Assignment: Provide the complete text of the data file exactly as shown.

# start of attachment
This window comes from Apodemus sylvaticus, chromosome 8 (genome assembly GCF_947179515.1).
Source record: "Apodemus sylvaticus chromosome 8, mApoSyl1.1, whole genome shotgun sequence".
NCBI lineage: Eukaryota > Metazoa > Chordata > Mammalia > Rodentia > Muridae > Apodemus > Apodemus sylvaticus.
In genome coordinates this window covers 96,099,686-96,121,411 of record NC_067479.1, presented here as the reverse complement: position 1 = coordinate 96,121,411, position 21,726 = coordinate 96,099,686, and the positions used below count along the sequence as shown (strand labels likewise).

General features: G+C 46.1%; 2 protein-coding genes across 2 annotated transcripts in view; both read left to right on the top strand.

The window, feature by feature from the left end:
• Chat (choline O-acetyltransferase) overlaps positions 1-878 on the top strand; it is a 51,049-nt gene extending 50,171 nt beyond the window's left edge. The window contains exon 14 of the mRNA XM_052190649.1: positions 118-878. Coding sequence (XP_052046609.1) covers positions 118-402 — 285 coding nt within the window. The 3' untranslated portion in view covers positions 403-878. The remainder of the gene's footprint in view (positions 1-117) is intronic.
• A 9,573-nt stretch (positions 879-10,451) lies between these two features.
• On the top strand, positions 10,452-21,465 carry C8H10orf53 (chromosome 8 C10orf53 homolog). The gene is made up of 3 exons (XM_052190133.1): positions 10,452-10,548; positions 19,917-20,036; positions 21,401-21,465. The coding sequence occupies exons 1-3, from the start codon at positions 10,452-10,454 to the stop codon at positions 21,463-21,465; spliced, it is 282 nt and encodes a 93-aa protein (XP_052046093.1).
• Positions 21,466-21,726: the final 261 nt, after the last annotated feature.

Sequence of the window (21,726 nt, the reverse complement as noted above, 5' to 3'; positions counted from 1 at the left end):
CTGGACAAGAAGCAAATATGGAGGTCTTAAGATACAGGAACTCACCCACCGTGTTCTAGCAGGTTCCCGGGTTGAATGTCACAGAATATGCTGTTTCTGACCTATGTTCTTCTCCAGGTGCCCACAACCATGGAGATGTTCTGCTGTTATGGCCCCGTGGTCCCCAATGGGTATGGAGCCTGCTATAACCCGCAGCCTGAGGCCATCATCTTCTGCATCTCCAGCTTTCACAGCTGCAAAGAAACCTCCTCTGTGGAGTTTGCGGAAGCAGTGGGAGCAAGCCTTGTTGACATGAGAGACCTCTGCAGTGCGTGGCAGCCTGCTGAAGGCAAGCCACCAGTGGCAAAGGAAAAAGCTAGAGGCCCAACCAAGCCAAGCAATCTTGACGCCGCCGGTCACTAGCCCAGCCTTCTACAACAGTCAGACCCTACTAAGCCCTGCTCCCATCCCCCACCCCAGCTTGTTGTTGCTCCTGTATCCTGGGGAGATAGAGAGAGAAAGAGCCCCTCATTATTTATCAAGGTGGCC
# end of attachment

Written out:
This window comes from Apodemus sylvaticus, chromosome 8 (genome assembly GCF_947179515.1).
Source record: "Apodemus sylvaticus chromosome 8, mApoSyl1.1, whole genome shotgun sequence".
NCBI lineage: Eukaryota > Metazoa > Chordata > Mammalia > Rodentia > Muridae > Apodemus > Apodemus sylvaticus.
In genome coordinates this window covers 96,099,686-96,121,411 of record NC_067479.1, presented here as the reverse complement: position 1 = coordinate 96,121,411, position 21,726 = coordinate 96,099,686, and the positions used below count along the sequence as shown (strand labels likewise).

General features: G+C 46.1%; 2 protein-coding genes across 2 annotated transcripts in view; both read left to right on the top strand.

The window, feature by feature from the left end:
• Chat (choline O-acetyltransferase) overlaps positions 1-878 on the top strand; it is a 51,049-nt gene extending 50,171 nt beyond the window's left edge. The window contains exon 14 of the mRNA XM_052190649.1: positions 118-878. Coding sequence (XP_052046609.1) covers positions 118-402 — 285 coding nt within the window. The 3' untranslated portion in view covers positions 403-878. The remainder of the gene's footprint in view (positions 1-117) is intronic.
• A 9,573-nt stretch (positions 879-10,451) lies between these two features.
• On the top strand, positions 10,452-21,465 carry C8H10orf53 (chromosome 8 C10orf53 homolog). The gene is made up of 3 exons (XM_052190133.1): positions 10,452-10,548; positions 19,917-20,036; positions 21,401-21,465. The coding sequence occupies exons 1-3, from the start codon at positions 10,452-10,454 to the stop codon at positions 21,463-21,465; spliced, it is 282 nt and encodes a 93-aa protein (XP_052046093.1).
• Positions 21,466-21,726: the final 261 nt, after the last annotated feature.

Sequence of the window (21,726 nt, the reverse complement as noted above, 5' to 3'; positions counted from 1 at the left end):
CTGGACAAGAAGCAAATATGGAGGTCTTAAGATACAGGAACTCACCCACCGTGTTCTAGCAGGTTCCCGGGTTGAATGTCACAGAATATGCTGTTTCTGACCTATGTTCTTCTCCAGGTGCCCACAACCATGGAGATGTTCTGCTGTTATGGCCCCGTGGTCCCCAATGGGTATGGAGCCTGCTATAACCCGCAGCCTGAGGCCATCATCTTCTGCATCTCCAGCTTTCACAGCTGCAAAGAAACCTCCTCTGTGGAGTTTGCGGAAGCAGTGGGAGCAAGCCTTGTTGACATGAGAGACCTCTGCAGTGCGTGGCAGCCTGCTGAAGGCAAGCCACCAGTGGCAAAGGAAAAAGCTAGAGGCCCAACCAAGCCAAGCAATCTTGACGCCGCCGGTCACTAGCCCAGCCTTCTACAACAGTCAGACCCTACTAAGCCCTGCTCCCATCCCCCACCCCAGCTTGTTGTTGCTCCTGTATCCTGGGGAGATAGAGAGAGAAAGAGCCCCTCATTATTTATCAAGGTGGCC